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In 1967, when Elisabeth Sussman and I began our research into the sources of early California architecture, we joined a small group of pioneers whose work was effectively carving out a new field of American architectural history. Esther McCoy's groundbreaking Five California Architects, Harold Kirker's significant and classic California's Architectural Frontier, David Gebhard's exhibition catalogue Architecture in California 1868-1968, Sally Woodbridge's Buildings of the Bay Region Area, and Roger Olmsted and T. H. Watkins' Here Today-these became the seminal texts in the field. Their precursor, Elisabeth Kendall Thompson's significant article "The Early Domestic Architecture of the San Francisco Bay Region" (1951-52), turned out to be prophetic for us, as Thompson alerted us to the possibility that Reverend Joseph Worcester of the Swedenborgian Church in San Francisco may have played a major role in the architectural development of the region from 1876 to 1915.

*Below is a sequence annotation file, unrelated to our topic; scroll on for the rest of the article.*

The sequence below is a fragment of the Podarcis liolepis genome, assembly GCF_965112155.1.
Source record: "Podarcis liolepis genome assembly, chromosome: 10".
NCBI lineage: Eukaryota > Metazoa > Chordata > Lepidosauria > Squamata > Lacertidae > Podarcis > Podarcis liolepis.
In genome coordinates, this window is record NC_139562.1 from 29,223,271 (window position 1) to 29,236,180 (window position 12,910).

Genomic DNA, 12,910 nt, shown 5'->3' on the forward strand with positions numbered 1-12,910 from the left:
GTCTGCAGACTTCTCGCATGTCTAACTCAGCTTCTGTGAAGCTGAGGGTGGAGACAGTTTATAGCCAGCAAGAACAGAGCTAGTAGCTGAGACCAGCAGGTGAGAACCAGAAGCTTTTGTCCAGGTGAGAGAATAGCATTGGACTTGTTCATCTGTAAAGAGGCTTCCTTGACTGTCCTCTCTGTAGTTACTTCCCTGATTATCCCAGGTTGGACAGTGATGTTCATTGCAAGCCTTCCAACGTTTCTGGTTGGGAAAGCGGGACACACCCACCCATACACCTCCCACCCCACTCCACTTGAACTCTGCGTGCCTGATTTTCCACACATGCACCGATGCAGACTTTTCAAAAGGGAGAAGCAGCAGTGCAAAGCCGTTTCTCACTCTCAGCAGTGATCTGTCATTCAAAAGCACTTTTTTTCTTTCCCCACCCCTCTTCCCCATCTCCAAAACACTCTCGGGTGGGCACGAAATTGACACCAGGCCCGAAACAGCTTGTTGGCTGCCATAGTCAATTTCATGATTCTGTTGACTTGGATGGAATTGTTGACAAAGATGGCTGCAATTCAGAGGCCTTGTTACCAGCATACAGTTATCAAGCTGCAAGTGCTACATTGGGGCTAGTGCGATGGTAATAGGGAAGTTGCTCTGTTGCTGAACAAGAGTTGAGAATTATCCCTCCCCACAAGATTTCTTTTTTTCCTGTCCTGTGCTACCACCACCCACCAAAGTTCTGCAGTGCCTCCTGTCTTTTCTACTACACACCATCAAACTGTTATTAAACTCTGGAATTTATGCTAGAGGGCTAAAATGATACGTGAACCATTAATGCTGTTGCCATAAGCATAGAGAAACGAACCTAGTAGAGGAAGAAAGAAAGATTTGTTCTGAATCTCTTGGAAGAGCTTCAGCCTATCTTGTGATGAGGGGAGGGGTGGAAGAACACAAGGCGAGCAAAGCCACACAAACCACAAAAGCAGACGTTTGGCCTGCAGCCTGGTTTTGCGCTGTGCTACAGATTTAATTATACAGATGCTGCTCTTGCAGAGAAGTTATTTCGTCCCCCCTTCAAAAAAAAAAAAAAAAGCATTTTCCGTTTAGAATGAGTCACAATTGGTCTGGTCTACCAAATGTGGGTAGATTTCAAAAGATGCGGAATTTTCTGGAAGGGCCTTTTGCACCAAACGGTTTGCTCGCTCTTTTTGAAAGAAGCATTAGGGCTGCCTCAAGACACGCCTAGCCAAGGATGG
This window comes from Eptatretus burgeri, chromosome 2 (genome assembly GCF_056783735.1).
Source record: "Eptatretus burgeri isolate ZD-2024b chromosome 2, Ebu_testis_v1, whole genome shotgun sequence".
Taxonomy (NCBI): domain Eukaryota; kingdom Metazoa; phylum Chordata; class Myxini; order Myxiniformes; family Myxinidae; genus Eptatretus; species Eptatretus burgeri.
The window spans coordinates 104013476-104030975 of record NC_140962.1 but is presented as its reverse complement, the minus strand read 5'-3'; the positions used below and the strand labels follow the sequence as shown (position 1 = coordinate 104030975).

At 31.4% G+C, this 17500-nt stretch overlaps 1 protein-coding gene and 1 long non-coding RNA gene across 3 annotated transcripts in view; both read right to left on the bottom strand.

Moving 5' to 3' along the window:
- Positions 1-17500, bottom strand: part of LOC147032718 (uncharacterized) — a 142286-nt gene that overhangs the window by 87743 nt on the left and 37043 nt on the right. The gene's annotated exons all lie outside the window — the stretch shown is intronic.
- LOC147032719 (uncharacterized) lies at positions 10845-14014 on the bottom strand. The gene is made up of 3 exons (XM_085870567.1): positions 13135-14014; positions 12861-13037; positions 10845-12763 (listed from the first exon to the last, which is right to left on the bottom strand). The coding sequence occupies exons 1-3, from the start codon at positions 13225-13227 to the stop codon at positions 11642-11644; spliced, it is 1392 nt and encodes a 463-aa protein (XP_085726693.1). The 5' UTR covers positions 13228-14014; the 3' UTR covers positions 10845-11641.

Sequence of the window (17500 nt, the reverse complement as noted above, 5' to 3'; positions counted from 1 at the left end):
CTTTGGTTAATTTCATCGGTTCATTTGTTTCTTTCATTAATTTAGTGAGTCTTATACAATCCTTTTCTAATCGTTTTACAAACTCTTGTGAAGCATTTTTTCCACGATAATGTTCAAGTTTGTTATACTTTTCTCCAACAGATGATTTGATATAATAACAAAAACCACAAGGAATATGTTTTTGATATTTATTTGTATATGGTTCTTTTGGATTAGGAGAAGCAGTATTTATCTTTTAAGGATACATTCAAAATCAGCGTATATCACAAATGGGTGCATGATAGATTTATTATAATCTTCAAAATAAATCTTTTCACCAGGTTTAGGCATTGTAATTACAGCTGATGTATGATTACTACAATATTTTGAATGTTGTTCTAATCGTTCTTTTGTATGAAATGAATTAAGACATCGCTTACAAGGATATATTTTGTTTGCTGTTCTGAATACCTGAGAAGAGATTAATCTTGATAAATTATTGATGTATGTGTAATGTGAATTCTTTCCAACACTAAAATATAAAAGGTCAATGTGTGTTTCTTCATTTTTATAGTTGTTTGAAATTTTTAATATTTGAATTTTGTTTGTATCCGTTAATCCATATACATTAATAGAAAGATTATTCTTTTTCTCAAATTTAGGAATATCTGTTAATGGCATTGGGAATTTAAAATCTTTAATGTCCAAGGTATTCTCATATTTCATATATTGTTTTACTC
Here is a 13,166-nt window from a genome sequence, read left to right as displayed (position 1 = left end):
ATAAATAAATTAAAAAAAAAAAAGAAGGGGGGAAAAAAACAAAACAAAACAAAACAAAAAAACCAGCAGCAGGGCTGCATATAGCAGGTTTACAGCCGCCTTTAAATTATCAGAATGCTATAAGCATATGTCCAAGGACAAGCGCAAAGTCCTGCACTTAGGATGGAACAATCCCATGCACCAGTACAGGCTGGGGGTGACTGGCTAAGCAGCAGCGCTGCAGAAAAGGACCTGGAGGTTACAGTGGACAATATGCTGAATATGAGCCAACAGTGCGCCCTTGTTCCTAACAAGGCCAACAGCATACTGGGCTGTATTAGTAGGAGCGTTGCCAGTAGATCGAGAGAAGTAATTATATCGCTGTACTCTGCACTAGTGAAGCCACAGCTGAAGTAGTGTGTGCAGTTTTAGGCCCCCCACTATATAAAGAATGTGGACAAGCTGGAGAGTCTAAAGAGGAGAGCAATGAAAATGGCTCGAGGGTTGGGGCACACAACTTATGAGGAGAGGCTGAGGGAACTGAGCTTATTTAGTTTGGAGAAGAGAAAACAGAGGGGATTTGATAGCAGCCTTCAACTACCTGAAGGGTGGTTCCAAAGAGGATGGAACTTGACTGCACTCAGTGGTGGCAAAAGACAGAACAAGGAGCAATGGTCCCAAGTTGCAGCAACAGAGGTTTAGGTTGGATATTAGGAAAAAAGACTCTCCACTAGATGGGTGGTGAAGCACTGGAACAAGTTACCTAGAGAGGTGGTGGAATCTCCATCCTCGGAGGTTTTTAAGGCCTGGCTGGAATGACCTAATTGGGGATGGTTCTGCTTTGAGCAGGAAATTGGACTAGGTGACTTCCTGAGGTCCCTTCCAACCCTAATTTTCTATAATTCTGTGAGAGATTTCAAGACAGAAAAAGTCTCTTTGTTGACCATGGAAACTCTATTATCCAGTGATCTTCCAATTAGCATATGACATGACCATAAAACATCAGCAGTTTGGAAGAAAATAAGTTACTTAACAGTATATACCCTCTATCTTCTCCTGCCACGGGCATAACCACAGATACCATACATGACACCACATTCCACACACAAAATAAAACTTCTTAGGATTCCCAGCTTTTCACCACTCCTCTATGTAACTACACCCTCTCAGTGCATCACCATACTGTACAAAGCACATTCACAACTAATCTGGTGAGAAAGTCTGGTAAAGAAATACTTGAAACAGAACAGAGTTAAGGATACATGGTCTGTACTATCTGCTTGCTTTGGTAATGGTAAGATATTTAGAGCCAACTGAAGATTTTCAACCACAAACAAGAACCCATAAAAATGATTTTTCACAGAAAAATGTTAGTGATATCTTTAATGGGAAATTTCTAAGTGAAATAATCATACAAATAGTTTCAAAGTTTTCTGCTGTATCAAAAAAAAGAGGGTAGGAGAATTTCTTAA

It has been enormously gratifying to note the outpouring of further research in the field since we published Building with Nature: Roots of the San Francisco Bay Region Tradition in 1974. Numerous articles and books have advanced the impressive augmentation to our understanding of California's architecture and its role in the Arts & Crafts movement, moving a relatively obscure area of interest into the mainstream of American architectural, intellectual, and social history.
This book contains many new photographs that did not appear in the 1974 book, some of which have not been published since 1902. For example, we have included a view of Joseph Worcester's Russian Hill living room, showing the end with the bay windows that looked over the Golden Gate; Charles F. Lummis published the photograph with an incorrect caption (although he labeled the back of the photo itself properly) so that it remained unrecognized until William Kostura kindly drew my attention to it.